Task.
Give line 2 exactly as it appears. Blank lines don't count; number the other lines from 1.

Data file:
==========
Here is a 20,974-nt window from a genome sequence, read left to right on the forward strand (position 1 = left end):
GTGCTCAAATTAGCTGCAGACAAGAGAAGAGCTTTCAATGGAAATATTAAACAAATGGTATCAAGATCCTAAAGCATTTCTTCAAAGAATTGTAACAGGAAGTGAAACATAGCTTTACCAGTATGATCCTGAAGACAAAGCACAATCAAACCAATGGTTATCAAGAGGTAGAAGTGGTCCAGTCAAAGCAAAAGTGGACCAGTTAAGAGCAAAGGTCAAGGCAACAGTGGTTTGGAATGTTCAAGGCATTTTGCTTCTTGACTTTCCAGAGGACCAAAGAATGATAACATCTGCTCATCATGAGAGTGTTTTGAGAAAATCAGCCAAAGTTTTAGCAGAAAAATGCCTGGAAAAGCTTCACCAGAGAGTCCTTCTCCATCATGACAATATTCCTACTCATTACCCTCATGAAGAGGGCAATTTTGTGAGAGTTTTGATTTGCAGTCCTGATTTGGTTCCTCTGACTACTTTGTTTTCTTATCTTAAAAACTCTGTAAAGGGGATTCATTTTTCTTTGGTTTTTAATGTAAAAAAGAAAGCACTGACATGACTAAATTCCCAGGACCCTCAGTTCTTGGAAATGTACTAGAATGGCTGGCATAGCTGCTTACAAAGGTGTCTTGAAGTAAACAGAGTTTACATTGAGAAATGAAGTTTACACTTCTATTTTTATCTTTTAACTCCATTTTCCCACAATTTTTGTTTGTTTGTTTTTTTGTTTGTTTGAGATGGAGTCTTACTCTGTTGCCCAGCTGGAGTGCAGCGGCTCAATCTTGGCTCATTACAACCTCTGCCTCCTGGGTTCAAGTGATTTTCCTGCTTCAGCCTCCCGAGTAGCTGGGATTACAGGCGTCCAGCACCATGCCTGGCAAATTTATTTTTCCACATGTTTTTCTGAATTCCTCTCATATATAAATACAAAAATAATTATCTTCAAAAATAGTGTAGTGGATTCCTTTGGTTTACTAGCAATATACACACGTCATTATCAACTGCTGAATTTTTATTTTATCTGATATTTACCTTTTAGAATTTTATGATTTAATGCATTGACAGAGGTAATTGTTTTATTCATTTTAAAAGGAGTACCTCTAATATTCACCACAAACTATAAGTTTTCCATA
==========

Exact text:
GTGCTCAAATTAGCTGCAGACAAGAGAAGAGCTTTCAATGGAAATATTAAACAAATGGTATCAAGATCCTAAAGCATTTCTTCAAAGAATTGTAACAGGAAGTGAAACATAGCTTTACCAGTATGATCCTGAAGACAAAGCACAATCAAACCAATGGTTATCAAGAGGTAGAAGTGGTCCAGTCAAAGCAAAAGTGGACCAGTTAAGAGCAAAGGTCAAGGCAACAGTGGTTTGGAATGTTCAAGGCATTTTGCTTCTTGACTTTCCAGAGGACCAAAGAATGATAACATCTGCTCATCATGAGAGTGTTTTGAGAAAATCAGCCAAAGTTTTAGCAGAAAAATGCCTGGAAAAGCTTCACCAGAGAGTCCTTCTCCATCATGACAATATTCCTACTCATTACCCTCATGAAGAGGGCAATTTTGTGAGAGTTTTGATTTGCAGTCCTGATTTGGTTCCTCTGACTACTTTGTTTTCTTATCTTAAAAACTCTGTAAAGGGGATTCATTTTTCTTTGGTTTTTAATGTAAAAAAGAAAGCACTGACATGACTAAATTCCCAGGACCCTCAGTTCTTGGAAATGTACTAGAATGGCTGGCATAGCTGCTTACAAAGGTGTCTTGAAGTAAACAGAGTTTACATTGAGAAATGAAGTTTACACTTCTATTTTTATCTTTTAACTCCATTTTCCCACAATTTTTGTTTGTTTGTTTTTTTGTTTGTTTGAGATGGAGTCTTACTCTGTTGCCCAGCTGGAGTGCAGCGGCTCAATCTTGGCTCATTACAACCTCTGCCTCCTGGGTTCAAGTGATTTTCCTGCTTCAGCCTCCCGAGTAGCTGGGATTACAGGCGTCCAGCACCATGCCTGGCAAATTTATTTTTCCACATGTTTTTCTGAATTCCTCTCATATATAAATACAAAAATAATTATCTTCAAAAATAGTGTAGTGGATTCCTTTGGTTTACTAGCAATATACACACGTCATTATCAACTGCTGAATTTTTATTTTATCTGATATTTACCTTTTAGAATTTTATGATTTAATGCATTGACAGAGGTAATTGTTTTATTCATTTTAAAAGGAGTACCTCTAATATTCACCACAAACTATAAGTTTTCCATA